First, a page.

BANGKOK—Thailand’s two-week cave nightmare ended Tuesday with the evacuation of the last four of 12 boys trapped underground with their adult soccer coach, who also was rescued in the final group. Gleeful Thais celebrated across the kingdom as authorities and medical experts shifted focus to the youths’ physical and mental recovery.
Thai Navy SEALS—key members of the rescue contingent—were terse but ebullient on their Facebook page, where they announced the retrieval of all the Wild Boars soccer team:
“12 wild boars and coach are out of the cave. Everyone safe now waiting to pick up four frogs. Hooyah”
The “frogs” reference was to a physician and three SEALS who had remained with the group since they were located. It was not immediately clear when those four would be brought up from the flooded cave.
Tuesday’s rescue was the denouement of a spectacular, well-organized, and perfectly executed three-day, three-phase operation led by the British divers who found the stranded soccer team on July 2 after they went missing on June 23. It involved more than 1,000 people, from divers to SEALS, soldiers, police, and numerous volunteers, including—unsurprisingly for Thailand—massage workers. Some 90 divers participated, about 40 of them foreigners.
The last boys trapped emerged within no more than 40 minutes of each other. Thai Prime Minister Prayuth Chan-ocha, who had visited with relatives, said in Bangkok that the youngsters were administered anti-anxiety medication to calm them, confirming rumors that they were sedated and had to be revived before being airlifted from Tham Luang Cave to hospital in Chiang Rai.
Nineteen divers descended into the cave shortly after 10 a.m. Tuesday for the third phase of the rescue operation, which extracted four boys Sunday and four more on Monday. Authorities, pleased with the two previous successes, projected confidence, predicting a speedy extraction despite heavy rain overnight. They did concede that the mission would be tougher and take longer because divers had to evacuate a total of nine people.
“If everything goes as planned, everyone will be out today,” rescue operations chief Narongsak Osottanakorn said at a press conference earlier in the day, triggering cheers and clapping.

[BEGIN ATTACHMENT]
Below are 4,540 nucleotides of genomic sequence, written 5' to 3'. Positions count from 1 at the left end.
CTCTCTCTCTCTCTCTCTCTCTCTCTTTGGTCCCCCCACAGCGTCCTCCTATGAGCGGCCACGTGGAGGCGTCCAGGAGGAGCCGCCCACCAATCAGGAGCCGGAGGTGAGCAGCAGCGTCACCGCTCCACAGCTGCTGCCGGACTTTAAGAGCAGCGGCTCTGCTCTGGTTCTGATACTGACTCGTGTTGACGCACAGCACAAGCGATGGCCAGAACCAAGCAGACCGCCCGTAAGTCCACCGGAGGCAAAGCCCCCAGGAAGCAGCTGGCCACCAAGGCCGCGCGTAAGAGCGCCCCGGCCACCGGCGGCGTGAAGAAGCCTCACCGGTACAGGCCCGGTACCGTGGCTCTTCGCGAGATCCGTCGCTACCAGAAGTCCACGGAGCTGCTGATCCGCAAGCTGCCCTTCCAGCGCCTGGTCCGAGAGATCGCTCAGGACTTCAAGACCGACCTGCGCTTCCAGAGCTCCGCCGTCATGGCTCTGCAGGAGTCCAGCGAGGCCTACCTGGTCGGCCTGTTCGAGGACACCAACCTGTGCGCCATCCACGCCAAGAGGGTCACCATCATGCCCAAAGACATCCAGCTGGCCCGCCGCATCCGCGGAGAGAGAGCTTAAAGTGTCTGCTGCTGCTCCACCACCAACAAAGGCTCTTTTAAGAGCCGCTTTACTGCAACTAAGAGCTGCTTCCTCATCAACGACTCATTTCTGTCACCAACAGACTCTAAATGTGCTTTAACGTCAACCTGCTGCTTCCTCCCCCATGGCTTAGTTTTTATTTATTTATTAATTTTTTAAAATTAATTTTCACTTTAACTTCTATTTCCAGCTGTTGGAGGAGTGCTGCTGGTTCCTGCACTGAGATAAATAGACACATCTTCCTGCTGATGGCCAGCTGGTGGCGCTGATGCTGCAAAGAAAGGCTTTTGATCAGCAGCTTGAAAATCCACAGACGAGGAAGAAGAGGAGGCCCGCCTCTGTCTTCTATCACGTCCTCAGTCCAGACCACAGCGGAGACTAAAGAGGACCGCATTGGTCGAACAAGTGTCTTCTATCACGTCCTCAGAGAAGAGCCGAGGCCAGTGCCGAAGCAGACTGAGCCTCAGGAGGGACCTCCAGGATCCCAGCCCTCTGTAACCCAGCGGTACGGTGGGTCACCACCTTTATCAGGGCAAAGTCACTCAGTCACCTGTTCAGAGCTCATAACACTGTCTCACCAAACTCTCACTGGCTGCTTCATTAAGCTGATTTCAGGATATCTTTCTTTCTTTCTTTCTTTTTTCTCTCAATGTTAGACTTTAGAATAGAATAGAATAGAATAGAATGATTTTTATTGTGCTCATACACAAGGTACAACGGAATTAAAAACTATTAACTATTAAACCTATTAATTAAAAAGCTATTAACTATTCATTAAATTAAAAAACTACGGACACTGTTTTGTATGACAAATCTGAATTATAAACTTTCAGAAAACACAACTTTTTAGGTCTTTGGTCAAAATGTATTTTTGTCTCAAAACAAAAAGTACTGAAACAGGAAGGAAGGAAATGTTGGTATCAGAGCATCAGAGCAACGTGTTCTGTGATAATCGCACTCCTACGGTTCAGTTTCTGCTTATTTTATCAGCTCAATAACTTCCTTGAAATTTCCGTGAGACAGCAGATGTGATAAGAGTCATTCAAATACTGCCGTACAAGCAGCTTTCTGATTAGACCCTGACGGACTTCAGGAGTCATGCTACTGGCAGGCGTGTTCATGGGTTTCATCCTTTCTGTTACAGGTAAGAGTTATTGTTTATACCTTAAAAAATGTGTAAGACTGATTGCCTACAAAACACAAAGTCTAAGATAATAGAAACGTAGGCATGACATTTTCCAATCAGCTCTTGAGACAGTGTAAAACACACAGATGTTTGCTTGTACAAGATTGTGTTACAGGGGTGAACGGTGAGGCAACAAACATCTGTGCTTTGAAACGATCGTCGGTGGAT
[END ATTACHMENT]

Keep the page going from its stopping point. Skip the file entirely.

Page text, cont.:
On their Facebook page the SEALs earlier predicted, “We will celebrate together. Hooyah.”
By the time the last four boys did emerge, officials were busy devising ways to nurse them and the rest of the Wild Boars soccer team back to good health and restore them to their families.
All the boys will be hospitalized for at least another week. That means they will have to decline FIFA's invitation to them and their coach to attend the World Cup football final in Moscow on July 15, which would have been a dream trip to the team. They will have to watch from their hospital beds.
The eight who previously were evacuated are being treated at Chiangrai Prachanukroh Hospital, where officials say they are together in one ward, walking and eating—they apparently were ravenous after not having eaten for days. For a time, all sported sunglasses—in an effort to help them adjust to harsh light after almost two weeks in the pitch-black, murky cave.
Among their first words were “I miss home”—and they expressed their joy to be released.
All the boys, ages 11 to 17—the eldest was 16 when they went missing but marked a birthday in the cave complex—were in good condition, though they were being kept in isolation because of fears of infection. Two of them displayed symptoms of what might be lung infections.
“There’s no concern about long term effects,” Jedsada Chokdamrongsuk, permanent secretary in the Ministry of Public Health, told reporters. “Everyone seems healthy.”
None of the eight had yet hugged their families, Jedsada added. Some of the families were allowed to see them through a glass partition. All are in a “good mental state,” he said.
“The kids are footballers so they have high immune systems,” Jedsada said. “Everyone is in high spirits and happy to get out.” Even so, he said, a psychiatrist will “evaluate them.”
Prayuth described the cave as “dangerous” and said the Thai government would close it for a while and take precautions to ensure this never happens again.